We spend our day in meetings. We talk to prospects/customers. We meet with managers or our people. We meet with colleagues working deals with us. We meet with partners.
In these meetings, sometimes we talk about important things. What the customer is trying to achieve, or what they might achieve. Goals, problems they may have. Changes they may want to make. Where they are in their problem solving and buying journeys.
Internally, our meetings may be about a lot of things. Looking at our deal strategies, talking about how we might more effectively position ourselves. We have meetings on deal, pipeline, prospecting, account, and territory reviews. We have one on ones. We have discussions about performance.
Sometimes we are just sharing information. But usually, we are trying to figure out what to do, how to win, how to move forward, what’s next. We have discussions about possibilities or ideas.
And usually, that’s about as much as we accomplish. We leave the meetings, somehow satisfied that we talked about a lot of interesting things. And then we go to the next meeting–often forgetting what we did in the previous meeting. And then we go to the next and the next.
At the end of a day, at the end of the week, we look at how many meetings we were in, how busy we have been. We, somehow, wear our activity and busyness as a badge of honor. We think, somehow, if we fill our days with activities and are very busy, we make progress.
And then in the following week we do the same things. Week after week, filled with meetings–sometimes quite fascinating and informative.
But are we making progress, or are we just busy with interesting conversations?
As we look at much of the data, some of it indirect, one could conclude that despite all our meetings, we aren’t making commensurate progress.
The majority of our meetings are, in some way, problem solving meetings, or meetings to figure out what’s next. We talk about it, but seldom actually, in a disciplined way, agree on what’s next.
There are a couple of simple things, followed rigorously, enable us to make huge progress. They are mind-numbingly simple, yet we don’t do them, as a result we don’t accomplish what we could/should.
They are simple, they take very little time.
Here they are:
- At the end of each meeting identify the 3 (no more than this) most important things we need to do on the issues to move forward. If we are meeting with customers, it could be agreeing on actions and next steps they, we, or together we might make in moving them through their buying cycle. In other meetings, it will be the most important next steps in moving forward on the issue we are discussing. Some hints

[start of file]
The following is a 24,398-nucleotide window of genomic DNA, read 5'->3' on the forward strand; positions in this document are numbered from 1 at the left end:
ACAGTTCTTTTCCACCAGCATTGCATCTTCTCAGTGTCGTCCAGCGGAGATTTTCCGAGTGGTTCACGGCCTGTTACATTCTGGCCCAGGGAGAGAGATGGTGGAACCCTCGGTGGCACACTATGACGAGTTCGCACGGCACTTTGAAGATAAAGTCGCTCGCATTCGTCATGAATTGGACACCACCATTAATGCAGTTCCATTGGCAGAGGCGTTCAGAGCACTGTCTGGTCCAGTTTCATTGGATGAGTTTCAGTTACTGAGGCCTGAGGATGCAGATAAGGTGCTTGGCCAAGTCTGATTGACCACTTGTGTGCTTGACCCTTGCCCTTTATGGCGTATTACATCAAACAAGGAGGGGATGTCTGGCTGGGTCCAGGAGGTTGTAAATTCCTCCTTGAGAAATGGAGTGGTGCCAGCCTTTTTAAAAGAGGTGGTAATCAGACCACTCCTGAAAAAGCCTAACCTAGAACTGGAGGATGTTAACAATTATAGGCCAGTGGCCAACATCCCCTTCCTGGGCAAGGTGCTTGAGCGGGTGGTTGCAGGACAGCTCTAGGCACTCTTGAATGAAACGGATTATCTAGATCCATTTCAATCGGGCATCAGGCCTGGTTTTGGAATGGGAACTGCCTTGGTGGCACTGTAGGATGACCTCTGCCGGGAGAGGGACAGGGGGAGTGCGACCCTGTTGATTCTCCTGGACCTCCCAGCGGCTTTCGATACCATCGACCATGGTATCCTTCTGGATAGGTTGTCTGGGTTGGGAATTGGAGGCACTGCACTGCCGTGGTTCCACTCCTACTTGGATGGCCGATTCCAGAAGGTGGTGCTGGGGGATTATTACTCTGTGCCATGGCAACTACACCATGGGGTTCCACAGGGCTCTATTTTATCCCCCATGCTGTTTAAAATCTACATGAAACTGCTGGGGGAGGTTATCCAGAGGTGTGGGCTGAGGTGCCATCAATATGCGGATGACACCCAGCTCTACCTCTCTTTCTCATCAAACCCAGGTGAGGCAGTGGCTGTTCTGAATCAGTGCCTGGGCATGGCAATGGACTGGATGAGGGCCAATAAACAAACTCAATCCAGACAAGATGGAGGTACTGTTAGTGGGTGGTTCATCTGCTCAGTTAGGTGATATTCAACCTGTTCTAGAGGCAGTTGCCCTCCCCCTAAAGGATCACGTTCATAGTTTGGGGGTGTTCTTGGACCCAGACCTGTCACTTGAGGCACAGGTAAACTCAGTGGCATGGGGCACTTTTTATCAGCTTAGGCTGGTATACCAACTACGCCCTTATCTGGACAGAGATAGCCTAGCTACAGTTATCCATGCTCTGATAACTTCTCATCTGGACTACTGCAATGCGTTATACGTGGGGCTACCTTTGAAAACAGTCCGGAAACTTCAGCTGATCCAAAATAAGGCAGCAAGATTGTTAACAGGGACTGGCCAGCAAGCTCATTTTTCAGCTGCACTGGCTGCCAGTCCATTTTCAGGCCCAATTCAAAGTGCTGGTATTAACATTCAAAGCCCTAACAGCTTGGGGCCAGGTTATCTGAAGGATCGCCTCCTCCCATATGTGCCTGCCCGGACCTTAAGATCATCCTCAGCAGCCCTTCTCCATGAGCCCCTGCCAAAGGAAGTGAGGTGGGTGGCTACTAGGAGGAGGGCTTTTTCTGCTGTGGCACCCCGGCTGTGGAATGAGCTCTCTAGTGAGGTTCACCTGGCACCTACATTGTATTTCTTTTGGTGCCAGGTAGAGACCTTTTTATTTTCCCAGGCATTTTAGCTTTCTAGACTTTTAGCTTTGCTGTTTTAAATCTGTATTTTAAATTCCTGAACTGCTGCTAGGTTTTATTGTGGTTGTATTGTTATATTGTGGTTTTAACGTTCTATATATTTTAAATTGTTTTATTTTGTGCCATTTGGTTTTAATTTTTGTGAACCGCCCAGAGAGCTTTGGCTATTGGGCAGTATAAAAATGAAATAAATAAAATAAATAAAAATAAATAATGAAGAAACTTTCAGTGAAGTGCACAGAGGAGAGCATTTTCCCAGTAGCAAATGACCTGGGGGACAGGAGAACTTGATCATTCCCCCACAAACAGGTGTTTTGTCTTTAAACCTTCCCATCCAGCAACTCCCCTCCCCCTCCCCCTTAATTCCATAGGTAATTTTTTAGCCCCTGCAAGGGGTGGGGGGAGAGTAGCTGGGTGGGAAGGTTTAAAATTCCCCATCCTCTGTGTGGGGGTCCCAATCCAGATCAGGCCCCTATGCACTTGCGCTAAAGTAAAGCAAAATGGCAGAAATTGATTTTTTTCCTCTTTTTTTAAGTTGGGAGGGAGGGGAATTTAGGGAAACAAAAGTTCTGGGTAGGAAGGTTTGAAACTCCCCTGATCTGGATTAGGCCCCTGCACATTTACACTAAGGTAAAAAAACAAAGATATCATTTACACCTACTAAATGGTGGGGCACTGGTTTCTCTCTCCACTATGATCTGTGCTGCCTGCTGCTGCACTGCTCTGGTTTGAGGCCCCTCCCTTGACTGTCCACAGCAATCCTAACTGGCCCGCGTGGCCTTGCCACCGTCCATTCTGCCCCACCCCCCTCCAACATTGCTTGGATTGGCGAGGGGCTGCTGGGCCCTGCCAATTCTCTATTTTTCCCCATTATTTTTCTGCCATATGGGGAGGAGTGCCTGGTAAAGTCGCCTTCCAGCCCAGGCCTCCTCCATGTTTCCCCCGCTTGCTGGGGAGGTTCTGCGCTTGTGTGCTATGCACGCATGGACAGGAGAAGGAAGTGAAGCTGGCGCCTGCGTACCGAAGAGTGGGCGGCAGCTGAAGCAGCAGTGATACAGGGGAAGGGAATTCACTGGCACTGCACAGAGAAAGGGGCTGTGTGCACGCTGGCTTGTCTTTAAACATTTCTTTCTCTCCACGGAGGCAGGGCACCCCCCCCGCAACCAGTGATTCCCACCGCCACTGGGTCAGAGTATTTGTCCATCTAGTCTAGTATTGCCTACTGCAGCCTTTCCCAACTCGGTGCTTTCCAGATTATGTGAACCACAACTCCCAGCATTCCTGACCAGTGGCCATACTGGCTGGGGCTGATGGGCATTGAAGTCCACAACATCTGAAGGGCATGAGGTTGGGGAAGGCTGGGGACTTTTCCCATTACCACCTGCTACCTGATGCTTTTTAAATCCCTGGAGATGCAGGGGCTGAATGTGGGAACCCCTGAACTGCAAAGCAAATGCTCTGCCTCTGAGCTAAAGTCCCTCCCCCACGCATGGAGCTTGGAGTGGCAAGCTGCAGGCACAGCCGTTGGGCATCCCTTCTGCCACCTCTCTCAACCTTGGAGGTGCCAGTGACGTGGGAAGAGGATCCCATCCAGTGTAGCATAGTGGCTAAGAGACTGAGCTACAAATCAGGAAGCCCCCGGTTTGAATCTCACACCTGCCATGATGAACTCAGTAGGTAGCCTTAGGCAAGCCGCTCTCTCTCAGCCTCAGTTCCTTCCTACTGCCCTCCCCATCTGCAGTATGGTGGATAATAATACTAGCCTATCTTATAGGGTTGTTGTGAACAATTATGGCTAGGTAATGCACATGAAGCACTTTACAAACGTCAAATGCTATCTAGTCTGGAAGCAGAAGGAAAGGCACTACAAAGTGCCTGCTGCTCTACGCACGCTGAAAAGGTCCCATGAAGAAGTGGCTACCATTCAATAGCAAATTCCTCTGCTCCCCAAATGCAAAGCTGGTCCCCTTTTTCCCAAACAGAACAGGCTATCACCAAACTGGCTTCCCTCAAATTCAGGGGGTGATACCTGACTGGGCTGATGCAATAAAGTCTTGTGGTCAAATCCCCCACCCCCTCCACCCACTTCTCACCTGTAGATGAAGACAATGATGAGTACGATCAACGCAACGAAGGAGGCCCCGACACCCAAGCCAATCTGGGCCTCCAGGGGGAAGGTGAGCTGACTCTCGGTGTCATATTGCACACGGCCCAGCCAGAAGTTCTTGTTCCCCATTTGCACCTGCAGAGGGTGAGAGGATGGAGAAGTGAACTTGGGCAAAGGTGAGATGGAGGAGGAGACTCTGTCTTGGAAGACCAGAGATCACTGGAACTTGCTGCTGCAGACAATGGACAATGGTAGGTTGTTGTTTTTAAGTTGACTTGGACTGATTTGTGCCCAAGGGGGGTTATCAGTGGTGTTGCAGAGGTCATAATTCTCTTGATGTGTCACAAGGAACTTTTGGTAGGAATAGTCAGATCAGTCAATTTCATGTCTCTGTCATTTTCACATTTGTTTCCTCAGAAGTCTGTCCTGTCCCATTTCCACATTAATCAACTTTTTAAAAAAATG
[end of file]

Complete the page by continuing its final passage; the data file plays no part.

- Sometimes we make long laundry lists of tasks, we are just setting ourselves up for failure. Keep it to no more than three.
- Focusing on the “three” helps us, collaboratively, make some purposeful choices. We are forced to identify what’s most important/impactful. We are forced to align our views about what’s most important. We have to prioritize.
- Once we have identified the action item or next step, write it down. Science tells us the very act of writing something down increases our understanding, retention, and personal ownership.
- But write it in a very specific format: What are we going to do, for what purpose/outcome; who we are going to do the activity with; and by what date it will be completed. For example, we might write, “Meet with the buying team–Shari, Jeff, Bill, Amy, Alice, and Lori–to finalize and define their goals for the XYZ project, by May 14, 2021. It is very unambigous. By May 14, we will clearly know that we have or haven’t accomplished it.
- In writing it down, leverage your systems and tools to help you remember and track these activities. In your CRM system, it might be an event or task. In your email/calendaring systems, you have similar tools. In the least, it can be a email you share with your colleagues and the project team.
- As a manager/coach, we end each meeting with the person writing down the action items we have agreed upon. I have them write it down, to increase their personal ownership.
- Track your accomplishment. For example, if you are a manager, and one of your sales people have made a commitment, follow up with them: “How did it go, what did you agree on, what happened?”
- If you are part of a project team (perhaps helping your customer buy), consolidate the critical activities an publish what you have accomplished and what’s delinquent weekly. It helps celebrate progress and gently remind the team on things that have been missed.
- If these are tasks you are scheduling for yourself only, keep a scorecard, be honest with yourself. Celebrate how you are moving forward, figure out why you aren’t accomplishing those that you are missing.
- As a manager, during reviews, the sales person always writes down the next step. If they have done it as a task in CRM, it’s easy for the manager to follow up, seeking to understand what happened. This follow up is critical to creating disciplined execution of our plans.
- Finally, when you complete one of your three, take a moment, by yourself or with the team, what is the next task, what is the next most important thing we must do to keep moving forward.
- For example, I outlined a task above, it was to meet with the buying team to agree on their goals for a project. We completed it on May 14. We might end that meeting with, “We have agreed on these three goals. What are the three most important things we must do to move forward in achieving those goals?”
Yeah, it’s that simple and that obvious. We read it in all the books on habit formation. We know it as a classic part of project management. Even our sales training teaches us about the importance of these things.
Yet we don’t do them!
Imagine the progress we make in helping our customers, people, and colleagues if we always did these few specific things.